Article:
Minnesota regulators on Thursday gave the go-ahead for a $160 million upgrade to a Canadian energy company's crude oil pipeline across northern Minnesota, disappointing anti-pipeline activists who oppose development of that nation's oil-sands deposits.

The Minnesota Public Utilities Commission approved the project on a 4-1 vote after six hours of testimony and discussion. The outcome was a victory for Enbridge Energy, the Calgary-based pipeline company that finished building the 1,000-mile Alberta Clipper pipeline four years ago and proposed to add pumping stations to increase its capacity from 570,000 to 800,000 barrels per day.

"We can now move forward with helping Minnesota improve its economy by supplying jobs and the economic spillover from that, as well as move our nation toward energy security," said Enbridge spokeswoman Becky Haase.

New pumping stations, but no new pipe, would be added in Kittson, Red Lake, Cass and St. Louis counties, and other equipment would be upgraded at existing sites in Marshall, Clearwater and Itasca counties.

Environmental activists led by the climate-change group MN350 and the Sierra Club opposed the project, arguing that it isn't needed and will result in increased greenhouse gas emissions through expanded extraction of oil from the Canadian tar sands of northern Alberta.

MN350 tar sands leader Kathy Hollander said that extracting, transporting and burning more fossil fuels will only make climate change worse, and that it's already an urgent problem that will "barrel down upon us." However, Hollander was encouraged by the number of public comments against the project that she said "indicates that very clearly people are starting to realize that this is an important issue that we must deal with in our lifetimes."

The 36-inch diameter pipeline transports diluted, heavy crude oil from Hardesty, Alberta, to an Enbridge terminal and tank farm in Superior, Wis. Its route crosses 285 miles of northern Minnesota on a path through Clearbrook, Bemidji and Grand Rapids. From Superior it links to other Midwest pipelines.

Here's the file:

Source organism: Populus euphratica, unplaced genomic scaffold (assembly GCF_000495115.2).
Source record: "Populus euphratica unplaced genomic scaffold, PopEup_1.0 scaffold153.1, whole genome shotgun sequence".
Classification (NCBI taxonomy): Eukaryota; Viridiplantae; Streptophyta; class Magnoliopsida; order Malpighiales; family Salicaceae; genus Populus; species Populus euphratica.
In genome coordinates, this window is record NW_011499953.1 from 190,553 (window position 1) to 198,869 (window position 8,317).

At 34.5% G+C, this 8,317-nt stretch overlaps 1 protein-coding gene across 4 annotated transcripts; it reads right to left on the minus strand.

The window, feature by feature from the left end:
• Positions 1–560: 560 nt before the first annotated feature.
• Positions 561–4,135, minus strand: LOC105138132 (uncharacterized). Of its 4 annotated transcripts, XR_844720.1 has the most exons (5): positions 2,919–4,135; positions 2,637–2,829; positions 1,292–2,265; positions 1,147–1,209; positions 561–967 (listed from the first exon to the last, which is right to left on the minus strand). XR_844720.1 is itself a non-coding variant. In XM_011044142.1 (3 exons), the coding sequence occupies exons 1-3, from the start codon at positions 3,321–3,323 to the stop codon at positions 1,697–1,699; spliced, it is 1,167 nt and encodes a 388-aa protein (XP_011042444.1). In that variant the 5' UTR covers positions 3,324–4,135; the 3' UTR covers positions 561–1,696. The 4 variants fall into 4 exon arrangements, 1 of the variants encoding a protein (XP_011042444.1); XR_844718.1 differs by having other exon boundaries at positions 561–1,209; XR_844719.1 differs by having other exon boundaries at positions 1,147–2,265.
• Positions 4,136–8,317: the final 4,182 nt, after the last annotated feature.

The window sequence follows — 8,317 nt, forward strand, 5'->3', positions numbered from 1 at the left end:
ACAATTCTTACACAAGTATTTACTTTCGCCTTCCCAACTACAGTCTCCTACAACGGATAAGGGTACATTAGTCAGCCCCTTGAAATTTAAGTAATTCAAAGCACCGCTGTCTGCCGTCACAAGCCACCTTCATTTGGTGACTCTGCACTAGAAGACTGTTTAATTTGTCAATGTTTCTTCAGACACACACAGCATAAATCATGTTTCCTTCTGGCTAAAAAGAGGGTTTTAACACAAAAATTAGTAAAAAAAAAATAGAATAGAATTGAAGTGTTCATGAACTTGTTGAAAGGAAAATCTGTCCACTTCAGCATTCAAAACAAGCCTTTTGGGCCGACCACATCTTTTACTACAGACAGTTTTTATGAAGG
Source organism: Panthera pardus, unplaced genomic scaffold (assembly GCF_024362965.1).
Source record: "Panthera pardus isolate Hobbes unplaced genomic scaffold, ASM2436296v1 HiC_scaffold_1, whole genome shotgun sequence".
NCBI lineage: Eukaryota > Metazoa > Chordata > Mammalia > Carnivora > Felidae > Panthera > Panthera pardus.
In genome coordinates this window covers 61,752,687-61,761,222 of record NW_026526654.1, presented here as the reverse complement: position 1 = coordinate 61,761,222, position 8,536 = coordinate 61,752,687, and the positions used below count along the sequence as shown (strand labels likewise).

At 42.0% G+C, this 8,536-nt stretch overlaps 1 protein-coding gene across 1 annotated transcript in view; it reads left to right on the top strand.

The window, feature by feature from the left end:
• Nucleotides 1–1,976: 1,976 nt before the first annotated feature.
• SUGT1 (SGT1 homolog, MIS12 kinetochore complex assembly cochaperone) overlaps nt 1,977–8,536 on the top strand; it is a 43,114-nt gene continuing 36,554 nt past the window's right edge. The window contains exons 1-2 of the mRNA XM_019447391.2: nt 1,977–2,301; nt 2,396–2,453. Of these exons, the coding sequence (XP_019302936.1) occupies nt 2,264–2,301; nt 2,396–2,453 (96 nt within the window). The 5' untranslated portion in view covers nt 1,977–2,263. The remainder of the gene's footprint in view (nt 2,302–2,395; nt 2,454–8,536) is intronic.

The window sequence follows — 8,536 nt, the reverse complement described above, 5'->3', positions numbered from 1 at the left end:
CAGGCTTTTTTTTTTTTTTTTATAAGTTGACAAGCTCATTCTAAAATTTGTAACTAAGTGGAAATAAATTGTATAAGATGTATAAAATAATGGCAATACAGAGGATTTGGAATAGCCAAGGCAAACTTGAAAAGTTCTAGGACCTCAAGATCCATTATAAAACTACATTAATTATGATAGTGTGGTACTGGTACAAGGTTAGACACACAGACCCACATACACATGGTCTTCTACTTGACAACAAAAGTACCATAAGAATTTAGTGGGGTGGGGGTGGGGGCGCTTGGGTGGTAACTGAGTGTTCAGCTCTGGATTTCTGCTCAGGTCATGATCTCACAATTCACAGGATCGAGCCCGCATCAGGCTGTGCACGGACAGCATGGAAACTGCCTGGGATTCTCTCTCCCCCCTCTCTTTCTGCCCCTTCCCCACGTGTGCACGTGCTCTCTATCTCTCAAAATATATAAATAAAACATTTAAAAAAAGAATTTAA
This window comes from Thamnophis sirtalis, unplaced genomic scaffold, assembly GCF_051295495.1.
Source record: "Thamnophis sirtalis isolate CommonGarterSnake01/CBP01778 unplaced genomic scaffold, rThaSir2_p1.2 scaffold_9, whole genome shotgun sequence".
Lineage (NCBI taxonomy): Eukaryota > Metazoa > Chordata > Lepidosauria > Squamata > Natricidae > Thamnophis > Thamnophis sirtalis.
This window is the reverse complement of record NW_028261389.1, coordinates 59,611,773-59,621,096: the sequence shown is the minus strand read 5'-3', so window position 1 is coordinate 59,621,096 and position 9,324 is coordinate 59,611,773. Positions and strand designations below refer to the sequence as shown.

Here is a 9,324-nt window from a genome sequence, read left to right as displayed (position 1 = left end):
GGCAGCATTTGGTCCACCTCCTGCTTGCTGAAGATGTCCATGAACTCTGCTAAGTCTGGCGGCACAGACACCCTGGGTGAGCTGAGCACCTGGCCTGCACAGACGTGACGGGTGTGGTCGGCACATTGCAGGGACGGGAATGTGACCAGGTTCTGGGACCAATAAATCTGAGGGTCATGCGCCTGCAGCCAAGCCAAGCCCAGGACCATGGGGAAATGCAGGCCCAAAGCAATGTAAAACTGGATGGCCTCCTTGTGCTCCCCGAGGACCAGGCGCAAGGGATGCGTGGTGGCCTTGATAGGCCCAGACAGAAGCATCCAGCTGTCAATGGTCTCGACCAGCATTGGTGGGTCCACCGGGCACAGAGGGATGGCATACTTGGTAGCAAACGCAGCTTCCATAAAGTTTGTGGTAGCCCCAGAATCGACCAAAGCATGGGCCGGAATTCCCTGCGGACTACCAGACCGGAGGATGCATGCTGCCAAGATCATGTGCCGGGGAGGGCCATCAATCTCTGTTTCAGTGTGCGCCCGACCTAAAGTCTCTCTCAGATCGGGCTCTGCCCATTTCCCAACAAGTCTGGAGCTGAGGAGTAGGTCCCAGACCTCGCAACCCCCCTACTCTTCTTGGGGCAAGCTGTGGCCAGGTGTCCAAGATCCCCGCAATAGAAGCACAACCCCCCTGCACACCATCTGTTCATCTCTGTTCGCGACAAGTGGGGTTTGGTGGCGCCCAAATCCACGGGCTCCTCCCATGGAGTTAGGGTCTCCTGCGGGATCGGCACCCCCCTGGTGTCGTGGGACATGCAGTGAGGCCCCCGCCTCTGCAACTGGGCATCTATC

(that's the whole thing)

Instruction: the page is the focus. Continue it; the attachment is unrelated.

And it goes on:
The line, also known as Line 67, can now carry 450,000 barrels per day, but was designed to handle greater flows by adding pumping stations. Last year, the Minnesota Public Utilities Commission approveda Phase I $40 million upgrade to increase capacity to 570,000 barrels per day, an upgrade Enbridge expects to finish next month. In the Phase II upgrade, Enbridge proposed to boost the line's capacity to its maximum flow.

The main issue Thursday was whether or not the additional pipeline capacity was needed. More than 150 people attended the meeting, but about half drifted away as the day wore on.

Union pipe fitters, engineering and construction groups, electric utilities and the Minnesota Chamber testified that the expansion would create more jobs, increase taxes, and provide a safer, more reliable and less expensive method of shipping oil than using trains.

Opponents raised concerns about the risk of pipeline ruptures in water-rich northern Minnesota, and the continued escalation of climate change because of oil consumption.

MN350 attorney Paul Blackburn said that Minnesotans don't need more petroleum fuels and that sales have dropped almost 20 percent during the past decade.

A state administrative judge who reviewed the evidence ruled in June that the project is needed to supply U.S. refineries. "If the proposed project is approved, Minnesota consumers will likely pay less for petroleum products than they otherwise would without the added pipeline capacity," Judge Eric Lipman wrote in a 37-page order.

Commissioner Dan Lipschultz, the sole vote against the project Thursday, said he was troubled that Enbridge waited until relatively late in the regulatory process to submit large volumes of evidence, making it more difficult for state staff and opponents to analyze the information and critique it.

Company officials said after the approval that construction of Phase II can begin in about a month, with a target completion date in late 2015. But before anyone can flip the switch on the extra oil, the U.S. State Department must complete an environmental review, a requirement because Enbridge applied for a Presidential Permit to ship more crude oil across the Canadian-U.S. border.

That's the same permit TransCanada's controversial Keystone XL pipeline needs — and hasn't obtained from the Obama administration — before it can be built. It also would deliver Canadian oil-sands crude to the United States through Montana, South Dakota and Nebraska.

Canada's oil industry wants more pipeline capacity because it projects that today's daily oil production of 3.5 million barrels will grow to 6.4 million barrels by 2030. Awaiting pipelines, the industry has increased oil exports to the United States via rail tank cars using rail lines crossing the border into northern Minnesota.